The head of New York City’s beleaguered Homeless Services agency is stepping down amid a stubborn rise in homelessness that has become a significant political problem for Mayor Bill de Blasio.
Gilbert Taylor, who was appointed commissioner of the Department of Homeless Services when de Blasio took office in January 2014, announced Tuesday he is resigning his post at year’s end. His sudden departure comes as part of an overhaul of the department that has struggled to combat the rise in homelessness in the nation’s largest city.
“It’s a very tough problem. It’s not going to go away anytime soon,” said de Blasio, announcing a 90-day review of the department. “What we have seen in recent years is the new face of homelessness. More and more of the homeless are family members, not single adults, and more are homeless because of economic reasons, not because of substance abuse or mental health problems.”
Nearly 58,000 people are living in New York’s homeless shelters, according to statistics released by the city this week. More than 23,000 of them are children. An additional 3,000 or so people are estimated to be living on the city’s streets.
The numbers are down slightly from a peak last winter but still up from when de Blasio took office. His critics have seized upon the rise as evidence that the mayor’s liberal policies are failing those who need the most help.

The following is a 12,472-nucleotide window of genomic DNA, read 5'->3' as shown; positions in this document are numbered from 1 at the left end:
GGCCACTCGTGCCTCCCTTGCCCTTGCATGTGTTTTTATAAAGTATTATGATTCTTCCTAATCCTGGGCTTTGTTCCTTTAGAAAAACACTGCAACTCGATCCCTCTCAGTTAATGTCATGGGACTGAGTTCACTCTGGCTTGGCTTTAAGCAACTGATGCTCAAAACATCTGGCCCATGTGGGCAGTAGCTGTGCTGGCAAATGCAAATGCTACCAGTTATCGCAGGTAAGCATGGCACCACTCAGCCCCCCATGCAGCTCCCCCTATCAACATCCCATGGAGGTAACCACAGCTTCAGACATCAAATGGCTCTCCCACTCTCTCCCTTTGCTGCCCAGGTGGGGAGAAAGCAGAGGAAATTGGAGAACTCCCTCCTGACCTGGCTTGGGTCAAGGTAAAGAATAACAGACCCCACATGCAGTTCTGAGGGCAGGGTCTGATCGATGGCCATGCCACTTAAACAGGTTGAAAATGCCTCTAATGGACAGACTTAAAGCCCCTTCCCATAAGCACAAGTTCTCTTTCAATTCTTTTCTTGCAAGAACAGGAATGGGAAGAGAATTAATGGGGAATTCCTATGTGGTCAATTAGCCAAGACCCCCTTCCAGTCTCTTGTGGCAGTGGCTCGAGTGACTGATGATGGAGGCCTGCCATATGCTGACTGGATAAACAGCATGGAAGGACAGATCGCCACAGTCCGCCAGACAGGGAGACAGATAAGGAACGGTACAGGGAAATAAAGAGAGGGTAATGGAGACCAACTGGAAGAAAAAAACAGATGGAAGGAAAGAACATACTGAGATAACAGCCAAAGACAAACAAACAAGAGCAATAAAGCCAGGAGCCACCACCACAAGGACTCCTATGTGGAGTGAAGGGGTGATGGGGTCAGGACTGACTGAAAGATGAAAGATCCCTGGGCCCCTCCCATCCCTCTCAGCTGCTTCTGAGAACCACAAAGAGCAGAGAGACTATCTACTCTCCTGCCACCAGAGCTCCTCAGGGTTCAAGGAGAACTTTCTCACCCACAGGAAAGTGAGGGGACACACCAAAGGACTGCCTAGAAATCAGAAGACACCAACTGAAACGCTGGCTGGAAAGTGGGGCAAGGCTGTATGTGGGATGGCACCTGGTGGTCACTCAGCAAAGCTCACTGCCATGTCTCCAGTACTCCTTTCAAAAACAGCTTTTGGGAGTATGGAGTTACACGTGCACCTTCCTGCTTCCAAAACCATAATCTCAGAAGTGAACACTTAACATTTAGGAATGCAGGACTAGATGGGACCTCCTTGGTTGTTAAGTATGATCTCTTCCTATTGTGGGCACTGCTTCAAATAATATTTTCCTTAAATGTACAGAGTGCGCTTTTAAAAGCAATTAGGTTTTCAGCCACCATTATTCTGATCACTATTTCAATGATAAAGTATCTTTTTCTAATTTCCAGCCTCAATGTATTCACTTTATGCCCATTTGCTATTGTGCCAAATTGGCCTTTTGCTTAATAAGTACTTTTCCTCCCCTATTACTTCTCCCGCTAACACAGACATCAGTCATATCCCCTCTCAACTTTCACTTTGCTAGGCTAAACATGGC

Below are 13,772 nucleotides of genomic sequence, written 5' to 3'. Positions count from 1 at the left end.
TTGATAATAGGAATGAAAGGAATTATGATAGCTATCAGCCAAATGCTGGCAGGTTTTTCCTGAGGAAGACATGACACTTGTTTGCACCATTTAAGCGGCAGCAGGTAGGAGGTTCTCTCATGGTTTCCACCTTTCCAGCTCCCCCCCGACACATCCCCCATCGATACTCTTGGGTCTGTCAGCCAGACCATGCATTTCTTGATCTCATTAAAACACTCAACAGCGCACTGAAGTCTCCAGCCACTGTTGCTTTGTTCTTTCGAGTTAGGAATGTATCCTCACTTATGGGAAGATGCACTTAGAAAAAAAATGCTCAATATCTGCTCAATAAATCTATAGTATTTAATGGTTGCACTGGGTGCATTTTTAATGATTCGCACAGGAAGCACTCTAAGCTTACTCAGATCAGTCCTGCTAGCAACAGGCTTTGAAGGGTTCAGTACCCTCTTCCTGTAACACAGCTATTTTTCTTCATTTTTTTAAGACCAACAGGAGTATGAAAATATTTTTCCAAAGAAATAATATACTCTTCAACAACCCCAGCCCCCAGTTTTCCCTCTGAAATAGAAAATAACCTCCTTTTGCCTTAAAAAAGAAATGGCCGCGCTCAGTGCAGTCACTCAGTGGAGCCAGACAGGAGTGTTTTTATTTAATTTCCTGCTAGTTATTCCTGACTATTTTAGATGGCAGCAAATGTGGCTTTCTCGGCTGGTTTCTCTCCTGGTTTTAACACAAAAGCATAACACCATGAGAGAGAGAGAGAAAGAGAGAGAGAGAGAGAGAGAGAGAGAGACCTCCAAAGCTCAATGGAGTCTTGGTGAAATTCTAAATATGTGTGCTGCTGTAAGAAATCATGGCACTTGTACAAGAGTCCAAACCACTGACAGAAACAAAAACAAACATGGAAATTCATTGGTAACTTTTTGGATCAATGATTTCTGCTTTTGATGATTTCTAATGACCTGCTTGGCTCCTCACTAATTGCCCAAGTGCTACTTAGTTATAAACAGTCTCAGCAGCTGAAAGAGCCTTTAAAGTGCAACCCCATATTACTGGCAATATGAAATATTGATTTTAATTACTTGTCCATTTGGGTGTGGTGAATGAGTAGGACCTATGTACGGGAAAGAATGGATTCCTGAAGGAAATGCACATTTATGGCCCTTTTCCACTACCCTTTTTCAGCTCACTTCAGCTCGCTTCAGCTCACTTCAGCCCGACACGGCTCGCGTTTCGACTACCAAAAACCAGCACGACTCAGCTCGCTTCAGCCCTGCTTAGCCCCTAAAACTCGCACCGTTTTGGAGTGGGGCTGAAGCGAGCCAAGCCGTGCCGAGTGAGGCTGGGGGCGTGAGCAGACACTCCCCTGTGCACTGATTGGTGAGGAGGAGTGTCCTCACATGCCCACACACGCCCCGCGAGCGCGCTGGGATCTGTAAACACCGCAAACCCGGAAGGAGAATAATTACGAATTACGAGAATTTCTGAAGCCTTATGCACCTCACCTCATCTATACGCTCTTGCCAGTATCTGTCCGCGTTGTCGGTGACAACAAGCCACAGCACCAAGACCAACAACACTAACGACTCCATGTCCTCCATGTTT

Some highly visible examples of homelessness have become a regular sight in the city’s tabloids, and a poll released last month showed that nearly two-thirds of New Yorkers disapproved of how de Blasio has handled the issue. The mayor’s overall approval ratings have also sunk, now topping out in the low 40s in several recent polls.
Moreover, it’s become the latest front in the ongoing cold war between de Blasio and Gov. Andrew Cuomo, who suggested that he will announce next month that the state will intervene to manage the problem because the city hasn’t been able to.
“The policies are working. We want them to work better,” de Blasio insisted. “What I pledge to you is that we’ll be working on it constantly.”
Mayoral aides said that Taylor asked to leave a short time after being informed of an impending review. But Taylor met with City Council staffers Monday and gave no indication then that he was departing.